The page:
Royal Dutch Shell’s giant petrochemical facility, which will “crack” natural gas molecules to produce a component for plastics, is also exposing a crack in Pennsylvania’s Democratic Party. For some, like Peduto, the project is an environmental menace that undercuts the party’s climate change agenda. For others, like Shamp, it is a catalyst for a region’s economic revival and an opportunity to win over a white working class that believes Democrats have prioritized social issues over their financial prosperity.

With Pennsylvania expected to be a crucial battleground in the 2020 presidential contest, the local fissure is highlighting a national dilemma for the Democratic Party as it tries to address the environmental demands of liberal urban activists while reaching out to voters who rely on the manufacturing industry for jobs…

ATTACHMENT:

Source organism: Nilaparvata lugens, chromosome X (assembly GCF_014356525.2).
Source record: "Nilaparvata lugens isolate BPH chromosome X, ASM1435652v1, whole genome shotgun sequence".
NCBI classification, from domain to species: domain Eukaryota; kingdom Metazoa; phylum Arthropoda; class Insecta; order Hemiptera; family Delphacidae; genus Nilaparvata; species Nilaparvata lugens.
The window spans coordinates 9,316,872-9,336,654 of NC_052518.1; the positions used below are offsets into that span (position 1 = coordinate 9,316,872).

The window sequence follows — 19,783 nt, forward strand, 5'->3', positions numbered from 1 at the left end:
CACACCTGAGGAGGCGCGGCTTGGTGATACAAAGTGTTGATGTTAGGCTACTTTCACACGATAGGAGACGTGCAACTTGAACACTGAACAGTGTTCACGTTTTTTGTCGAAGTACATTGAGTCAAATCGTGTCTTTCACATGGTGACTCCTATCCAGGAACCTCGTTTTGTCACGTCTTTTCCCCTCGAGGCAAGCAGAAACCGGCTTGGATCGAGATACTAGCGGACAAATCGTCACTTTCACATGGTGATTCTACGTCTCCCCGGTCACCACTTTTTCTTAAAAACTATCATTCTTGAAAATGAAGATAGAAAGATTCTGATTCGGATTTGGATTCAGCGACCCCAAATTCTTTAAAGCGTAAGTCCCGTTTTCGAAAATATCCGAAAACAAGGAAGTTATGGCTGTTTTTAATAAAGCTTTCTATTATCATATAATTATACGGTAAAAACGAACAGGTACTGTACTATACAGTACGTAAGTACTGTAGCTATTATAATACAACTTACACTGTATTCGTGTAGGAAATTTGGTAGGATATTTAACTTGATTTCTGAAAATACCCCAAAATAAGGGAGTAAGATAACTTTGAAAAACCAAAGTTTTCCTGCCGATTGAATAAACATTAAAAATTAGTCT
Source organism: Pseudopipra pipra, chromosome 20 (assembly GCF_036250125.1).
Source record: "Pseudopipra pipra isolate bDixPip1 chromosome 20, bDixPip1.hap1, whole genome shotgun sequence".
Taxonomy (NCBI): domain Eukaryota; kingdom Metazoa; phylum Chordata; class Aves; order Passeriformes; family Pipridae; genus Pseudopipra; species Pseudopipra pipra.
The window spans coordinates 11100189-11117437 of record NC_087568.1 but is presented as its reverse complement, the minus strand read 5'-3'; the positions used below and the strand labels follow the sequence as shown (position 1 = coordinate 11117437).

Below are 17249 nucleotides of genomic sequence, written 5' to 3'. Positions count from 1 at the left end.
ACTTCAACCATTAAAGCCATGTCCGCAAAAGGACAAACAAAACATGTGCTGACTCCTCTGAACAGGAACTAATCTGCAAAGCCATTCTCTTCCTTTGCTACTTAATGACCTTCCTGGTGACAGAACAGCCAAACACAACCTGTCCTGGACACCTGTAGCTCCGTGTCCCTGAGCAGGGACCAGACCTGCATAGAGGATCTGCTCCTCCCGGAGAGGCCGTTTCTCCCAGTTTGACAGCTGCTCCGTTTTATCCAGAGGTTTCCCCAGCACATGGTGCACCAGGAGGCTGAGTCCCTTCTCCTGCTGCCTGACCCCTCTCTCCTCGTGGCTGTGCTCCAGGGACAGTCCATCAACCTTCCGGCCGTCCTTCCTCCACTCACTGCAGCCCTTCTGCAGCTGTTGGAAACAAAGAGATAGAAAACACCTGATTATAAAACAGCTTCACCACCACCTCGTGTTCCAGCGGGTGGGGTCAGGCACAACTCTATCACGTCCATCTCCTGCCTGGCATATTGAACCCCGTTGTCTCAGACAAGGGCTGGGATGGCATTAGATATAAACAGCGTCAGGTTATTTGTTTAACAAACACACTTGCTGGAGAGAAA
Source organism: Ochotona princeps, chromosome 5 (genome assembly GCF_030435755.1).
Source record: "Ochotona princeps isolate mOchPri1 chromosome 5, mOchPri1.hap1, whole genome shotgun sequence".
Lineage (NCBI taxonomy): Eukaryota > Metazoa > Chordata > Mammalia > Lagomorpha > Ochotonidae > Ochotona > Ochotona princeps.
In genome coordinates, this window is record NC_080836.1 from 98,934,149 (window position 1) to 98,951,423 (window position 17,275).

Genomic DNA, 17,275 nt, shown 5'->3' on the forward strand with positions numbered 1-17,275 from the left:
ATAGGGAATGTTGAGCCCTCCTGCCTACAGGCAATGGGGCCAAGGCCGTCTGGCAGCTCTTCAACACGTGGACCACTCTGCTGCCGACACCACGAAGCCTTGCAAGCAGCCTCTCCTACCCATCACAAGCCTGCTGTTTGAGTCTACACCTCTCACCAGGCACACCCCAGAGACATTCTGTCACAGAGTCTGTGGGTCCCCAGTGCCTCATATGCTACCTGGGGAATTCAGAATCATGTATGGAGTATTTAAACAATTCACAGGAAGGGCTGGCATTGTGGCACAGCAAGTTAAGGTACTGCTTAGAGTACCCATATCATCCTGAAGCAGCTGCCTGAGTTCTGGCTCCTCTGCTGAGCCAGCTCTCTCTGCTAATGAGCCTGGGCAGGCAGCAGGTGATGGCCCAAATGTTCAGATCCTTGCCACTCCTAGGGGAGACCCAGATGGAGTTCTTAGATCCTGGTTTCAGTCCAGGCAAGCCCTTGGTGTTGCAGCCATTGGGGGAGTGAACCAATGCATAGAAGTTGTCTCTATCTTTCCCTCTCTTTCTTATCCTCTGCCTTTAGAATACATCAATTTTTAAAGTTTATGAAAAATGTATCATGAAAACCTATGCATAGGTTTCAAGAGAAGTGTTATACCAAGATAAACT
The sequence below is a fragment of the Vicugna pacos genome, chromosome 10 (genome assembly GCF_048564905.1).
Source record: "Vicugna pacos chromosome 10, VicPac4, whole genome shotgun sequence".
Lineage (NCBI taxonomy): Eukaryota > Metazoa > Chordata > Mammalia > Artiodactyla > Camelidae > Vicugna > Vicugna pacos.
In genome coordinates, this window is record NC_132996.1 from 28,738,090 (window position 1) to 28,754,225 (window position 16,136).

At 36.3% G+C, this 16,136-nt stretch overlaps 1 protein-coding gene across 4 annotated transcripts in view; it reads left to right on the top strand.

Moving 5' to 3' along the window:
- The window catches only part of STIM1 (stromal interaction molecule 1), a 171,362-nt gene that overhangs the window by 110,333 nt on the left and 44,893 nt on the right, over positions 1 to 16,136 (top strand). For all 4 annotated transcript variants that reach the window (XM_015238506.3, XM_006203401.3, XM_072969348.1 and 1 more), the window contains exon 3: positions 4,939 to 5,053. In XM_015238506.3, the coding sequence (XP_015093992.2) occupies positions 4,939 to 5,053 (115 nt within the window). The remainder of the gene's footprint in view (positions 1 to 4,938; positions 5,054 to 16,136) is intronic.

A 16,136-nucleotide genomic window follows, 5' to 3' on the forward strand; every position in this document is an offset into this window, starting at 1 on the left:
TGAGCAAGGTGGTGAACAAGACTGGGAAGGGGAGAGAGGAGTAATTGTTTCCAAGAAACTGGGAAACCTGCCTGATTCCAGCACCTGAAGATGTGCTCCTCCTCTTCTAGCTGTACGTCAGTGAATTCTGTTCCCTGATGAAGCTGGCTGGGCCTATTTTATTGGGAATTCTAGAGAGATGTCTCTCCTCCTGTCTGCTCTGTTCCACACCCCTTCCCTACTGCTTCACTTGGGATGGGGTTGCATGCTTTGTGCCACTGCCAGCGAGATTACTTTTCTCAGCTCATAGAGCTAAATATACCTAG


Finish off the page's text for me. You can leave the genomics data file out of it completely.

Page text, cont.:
The petrochemical plant has become a political crucible. President Trump visited the Shell site in August, speaking for more than an hour while surrounded by construction workers and touting the complex as “one of the single-biggest construction projects in the nation . . . made possible by clean, affordable, all-American natural gas.”

For Trump’s political rivals, Peduto has upped the ante by tying his potential endorsement to where the candidates stand on environmental matters. He has reached out to the campaigns of former New York mayor Mike Bloomberg and former South Bend, Ind., mayor Pete Buttigieg hoping that they back his vision for more government funding for green industries.